What Causes Thrush While Breastfeeding? Its Signs And Treatment

We all house the fungus candida albicans in our body. They are a part of our GI system, and the bacteria keep their population in check. Breast feeding generates a perfect environment for thrush. Candida albicans thrives in moist, warm, sugary places, which is how your baby’s mouth is during breast feeding. The infection passes to your nipples.

Rarely, thrush on the nipples may gain entry in to the milk ducts, causing burning and shooting pain within the breasts. Thrush pain lasts whilst the baby is feeding and tends to aggravate after the feed. If the baby develops thrush as well, there will be white patches on the roof of the mouth, tongue, gums and on the inside of the mouth.

If you touch these patches, you will find the base is raw and may even bleed. Thrush can pass to the baby’s digestive tract and to his bottom and result in red spots that may take time to heal.

Candida albicans takes hold of the nipples, especially, if they are sore and cracked. Unless treated, thrush passes back and forth between you and the baby.

Signs Of Thrush While Breastfeeding

Common manifesting features of thrush in breastfeeding mothers include:

  • Nipples are cracked and they don’t heal. Occasionally deep cracks in the nipples may be associated with hemorrhage spots on the nipples or rarely bleeding.
  • Nipples are red, shiny; and there will be white patches.
  • Nipples are itchy especially during the time when the child is not breastfeeding.
  • There is pain when the baby feeds, and the pain remains for an hour or so after the feed.
  • Alongside, the baby will have white patches in the mouth and may also refuse feed occasionally.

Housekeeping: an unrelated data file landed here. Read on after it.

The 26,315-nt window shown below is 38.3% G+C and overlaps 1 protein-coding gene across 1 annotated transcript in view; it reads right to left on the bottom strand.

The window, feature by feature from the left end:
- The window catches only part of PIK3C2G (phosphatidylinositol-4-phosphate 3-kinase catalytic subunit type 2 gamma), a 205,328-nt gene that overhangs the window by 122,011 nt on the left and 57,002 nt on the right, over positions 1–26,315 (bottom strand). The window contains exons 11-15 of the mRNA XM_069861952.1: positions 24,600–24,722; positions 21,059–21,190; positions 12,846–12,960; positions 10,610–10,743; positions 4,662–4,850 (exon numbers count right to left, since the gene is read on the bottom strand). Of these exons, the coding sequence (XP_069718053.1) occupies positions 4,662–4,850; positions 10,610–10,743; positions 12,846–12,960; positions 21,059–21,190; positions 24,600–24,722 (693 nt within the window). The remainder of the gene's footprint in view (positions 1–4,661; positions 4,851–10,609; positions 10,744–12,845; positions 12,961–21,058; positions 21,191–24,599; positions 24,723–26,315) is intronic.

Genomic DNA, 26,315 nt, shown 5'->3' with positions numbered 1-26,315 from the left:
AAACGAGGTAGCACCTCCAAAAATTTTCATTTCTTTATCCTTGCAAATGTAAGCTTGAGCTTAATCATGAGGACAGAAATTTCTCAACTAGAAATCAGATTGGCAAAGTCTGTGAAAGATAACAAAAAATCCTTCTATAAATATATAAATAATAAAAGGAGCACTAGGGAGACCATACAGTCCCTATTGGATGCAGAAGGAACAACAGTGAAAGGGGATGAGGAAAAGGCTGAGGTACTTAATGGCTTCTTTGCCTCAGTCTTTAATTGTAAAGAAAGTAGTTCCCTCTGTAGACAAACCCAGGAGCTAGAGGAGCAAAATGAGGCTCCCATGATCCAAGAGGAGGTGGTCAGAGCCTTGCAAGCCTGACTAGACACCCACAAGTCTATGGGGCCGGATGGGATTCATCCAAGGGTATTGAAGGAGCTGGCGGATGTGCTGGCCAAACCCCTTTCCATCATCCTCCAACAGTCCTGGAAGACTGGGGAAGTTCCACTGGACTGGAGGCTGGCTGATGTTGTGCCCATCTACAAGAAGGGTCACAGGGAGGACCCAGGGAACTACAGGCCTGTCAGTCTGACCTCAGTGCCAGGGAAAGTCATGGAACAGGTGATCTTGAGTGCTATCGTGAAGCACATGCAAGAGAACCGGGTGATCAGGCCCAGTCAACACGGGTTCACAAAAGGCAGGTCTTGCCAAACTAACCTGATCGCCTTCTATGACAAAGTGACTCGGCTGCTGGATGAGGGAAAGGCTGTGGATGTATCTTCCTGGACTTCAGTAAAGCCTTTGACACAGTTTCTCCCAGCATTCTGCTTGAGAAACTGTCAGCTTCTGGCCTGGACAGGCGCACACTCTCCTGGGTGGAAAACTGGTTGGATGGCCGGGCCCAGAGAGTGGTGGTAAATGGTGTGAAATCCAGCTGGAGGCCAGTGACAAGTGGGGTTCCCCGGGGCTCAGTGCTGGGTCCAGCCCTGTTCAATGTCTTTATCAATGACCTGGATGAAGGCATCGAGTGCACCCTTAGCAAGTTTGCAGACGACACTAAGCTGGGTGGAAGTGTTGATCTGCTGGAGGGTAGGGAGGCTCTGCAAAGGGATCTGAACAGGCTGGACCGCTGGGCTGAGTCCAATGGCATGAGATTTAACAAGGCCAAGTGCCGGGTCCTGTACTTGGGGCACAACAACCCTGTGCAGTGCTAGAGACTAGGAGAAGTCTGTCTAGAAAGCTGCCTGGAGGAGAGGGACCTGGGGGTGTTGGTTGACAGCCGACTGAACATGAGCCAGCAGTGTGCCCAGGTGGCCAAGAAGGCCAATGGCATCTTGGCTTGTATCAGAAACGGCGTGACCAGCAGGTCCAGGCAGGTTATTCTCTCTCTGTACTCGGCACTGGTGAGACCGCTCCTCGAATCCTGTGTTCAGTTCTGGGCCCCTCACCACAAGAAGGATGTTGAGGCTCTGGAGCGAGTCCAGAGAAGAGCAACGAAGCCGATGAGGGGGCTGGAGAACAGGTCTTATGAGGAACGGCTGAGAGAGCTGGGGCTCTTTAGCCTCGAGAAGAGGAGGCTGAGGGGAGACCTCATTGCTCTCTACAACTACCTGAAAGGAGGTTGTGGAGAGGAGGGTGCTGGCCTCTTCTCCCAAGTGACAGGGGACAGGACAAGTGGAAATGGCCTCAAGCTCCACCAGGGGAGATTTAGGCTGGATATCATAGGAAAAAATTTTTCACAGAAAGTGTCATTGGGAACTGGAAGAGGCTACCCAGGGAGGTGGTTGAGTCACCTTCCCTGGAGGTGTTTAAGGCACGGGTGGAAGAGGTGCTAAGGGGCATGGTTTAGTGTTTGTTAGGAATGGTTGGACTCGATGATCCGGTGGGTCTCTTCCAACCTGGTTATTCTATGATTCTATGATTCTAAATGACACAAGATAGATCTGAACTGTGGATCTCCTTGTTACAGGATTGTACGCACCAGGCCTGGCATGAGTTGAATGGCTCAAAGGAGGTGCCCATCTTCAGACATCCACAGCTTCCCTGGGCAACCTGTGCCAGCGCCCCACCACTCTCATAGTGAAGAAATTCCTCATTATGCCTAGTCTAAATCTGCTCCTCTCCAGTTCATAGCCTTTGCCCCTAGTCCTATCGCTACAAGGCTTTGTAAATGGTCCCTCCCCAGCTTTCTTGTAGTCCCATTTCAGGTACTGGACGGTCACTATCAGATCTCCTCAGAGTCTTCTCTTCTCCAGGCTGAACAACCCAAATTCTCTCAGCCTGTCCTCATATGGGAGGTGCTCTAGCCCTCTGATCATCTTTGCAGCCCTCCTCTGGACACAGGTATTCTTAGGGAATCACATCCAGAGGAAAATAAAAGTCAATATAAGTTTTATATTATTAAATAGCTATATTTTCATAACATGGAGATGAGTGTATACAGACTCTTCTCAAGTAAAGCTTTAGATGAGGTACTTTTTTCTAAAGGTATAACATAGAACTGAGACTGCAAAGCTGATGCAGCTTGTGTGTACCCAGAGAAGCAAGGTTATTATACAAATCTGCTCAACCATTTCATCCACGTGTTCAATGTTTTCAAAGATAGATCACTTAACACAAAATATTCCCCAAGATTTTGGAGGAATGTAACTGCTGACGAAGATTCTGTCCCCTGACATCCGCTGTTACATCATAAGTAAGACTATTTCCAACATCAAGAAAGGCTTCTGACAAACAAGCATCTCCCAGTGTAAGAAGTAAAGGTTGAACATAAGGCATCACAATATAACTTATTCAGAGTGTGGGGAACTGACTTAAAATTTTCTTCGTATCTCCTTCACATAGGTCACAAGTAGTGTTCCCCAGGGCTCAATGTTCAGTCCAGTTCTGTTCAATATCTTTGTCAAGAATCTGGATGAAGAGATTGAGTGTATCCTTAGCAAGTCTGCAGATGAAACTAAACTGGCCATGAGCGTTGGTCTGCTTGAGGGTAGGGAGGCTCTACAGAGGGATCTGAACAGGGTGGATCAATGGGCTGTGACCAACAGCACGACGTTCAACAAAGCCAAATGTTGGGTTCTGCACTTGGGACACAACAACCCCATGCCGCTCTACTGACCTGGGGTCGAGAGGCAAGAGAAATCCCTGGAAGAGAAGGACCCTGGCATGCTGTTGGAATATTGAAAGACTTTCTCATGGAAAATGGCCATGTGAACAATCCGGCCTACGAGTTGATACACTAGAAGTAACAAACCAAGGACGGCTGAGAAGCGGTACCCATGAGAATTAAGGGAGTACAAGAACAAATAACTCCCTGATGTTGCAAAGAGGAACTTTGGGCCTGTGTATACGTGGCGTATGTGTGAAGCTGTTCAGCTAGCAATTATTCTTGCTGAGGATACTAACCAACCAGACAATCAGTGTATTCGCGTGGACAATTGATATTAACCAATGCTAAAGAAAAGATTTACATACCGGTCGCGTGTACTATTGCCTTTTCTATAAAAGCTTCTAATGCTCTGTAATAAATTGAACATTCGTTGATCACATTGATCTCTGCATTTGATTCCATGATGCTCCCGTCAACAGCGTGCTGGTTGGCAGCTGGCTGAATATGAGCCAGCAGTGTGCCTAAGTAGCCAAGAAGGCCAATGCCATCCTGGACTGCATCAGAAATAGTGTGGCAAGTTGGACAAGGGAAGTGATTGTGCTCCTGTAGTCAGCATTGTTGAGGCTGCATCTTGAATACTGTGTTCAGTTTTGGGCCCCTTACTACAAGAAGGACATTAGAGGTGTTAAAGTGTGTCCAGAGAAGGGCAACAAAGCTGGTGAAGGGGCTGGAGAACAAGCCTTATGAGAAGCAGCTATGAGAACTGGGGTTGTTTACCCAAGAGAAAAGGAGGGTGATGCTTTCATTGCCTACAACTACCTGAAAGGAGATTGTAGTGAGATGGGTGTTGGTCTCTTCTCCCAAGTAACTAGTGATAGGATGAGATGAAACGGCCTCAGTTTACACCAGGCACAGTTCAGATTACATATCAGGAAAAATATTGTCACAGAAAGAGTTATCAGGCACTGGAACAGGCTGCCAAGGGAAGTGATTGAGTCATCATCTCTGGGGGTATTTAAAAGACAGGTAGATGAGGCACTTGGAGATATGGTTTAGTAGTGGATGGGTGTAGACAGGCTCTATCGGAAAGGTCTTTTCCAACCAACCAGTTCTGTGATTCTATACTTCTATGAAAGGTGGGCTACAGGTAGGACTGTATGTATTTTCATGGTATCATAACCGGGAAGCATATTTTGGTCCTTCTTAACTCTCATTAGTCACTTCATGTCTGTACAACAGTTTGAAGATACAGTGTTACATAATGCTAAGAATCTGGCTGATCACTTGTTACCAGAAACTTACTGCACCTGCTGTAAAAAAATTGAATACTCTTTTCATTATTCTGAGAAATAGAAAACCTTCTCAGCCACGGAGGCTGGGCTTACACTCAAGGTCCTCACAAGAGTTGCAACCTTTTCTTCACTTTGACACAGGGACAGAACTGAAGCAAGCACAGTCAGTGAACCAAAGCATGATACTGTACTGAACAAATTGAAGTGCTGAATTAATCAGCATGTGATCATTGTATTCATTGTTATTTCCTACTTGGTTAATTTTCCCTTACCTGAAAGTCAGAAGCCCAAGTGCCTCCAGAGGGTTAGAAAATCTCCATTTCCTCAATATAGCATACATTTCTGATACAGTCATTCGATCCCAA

Preventing And Treating Thrush Naturally While Breastfeeding

The following are recommended to keep thrush at bay:

  • Sterilize feeding bottles, pacifiers, and breast pumps. Or at least boil these well after every use, to stay away from re-infection.
  • Wash all the baby’s toys in hot, soapy water.
  • You need to maintain the strictest levels of hygiene; bathe at least twice daily and wear a clean bra. Keep your nipples clean and dry. Wash them with warm water and dry off with a soft towel.
  • Wash your hands often, particularly after diaper changes.
  • Use a separate towel for everyone in the family.
  • Wash your clothes as well as the baby’s at 60 degrees C, to destroy the fungus.
  • Steer clear of sugary foods and foods that contain yeast.
  • Add vitamin C rich foods to your everyday menu; vitamin C boosts immune levels and prevents growth of Candida. Have limes, lemons, guavas, mangoes, apples and cherries. You may also consult your health care provider and have vitamin C supplement.
  • You may also add probiotics to your everyday meal to encourage the ‘friendly’ bacteria that hold back the thrush. Have a bowl of yogurt daily; or confer with your physician and have a probiotic supplement.
  • Local application of tea tree oil can help in killing the fungi while calendula tincture can help in hastening the process of healing. However clean your nipples thoroughly before feeding your child.
  • Homeopathic drugs are considered safe to prescribe for children above the age of three months. Consult your doctor to suggest the right dosage and medication.

Thrush should not prevent you from breast feeding, although it can make it painful. You may breast feed while you’re both being treated.

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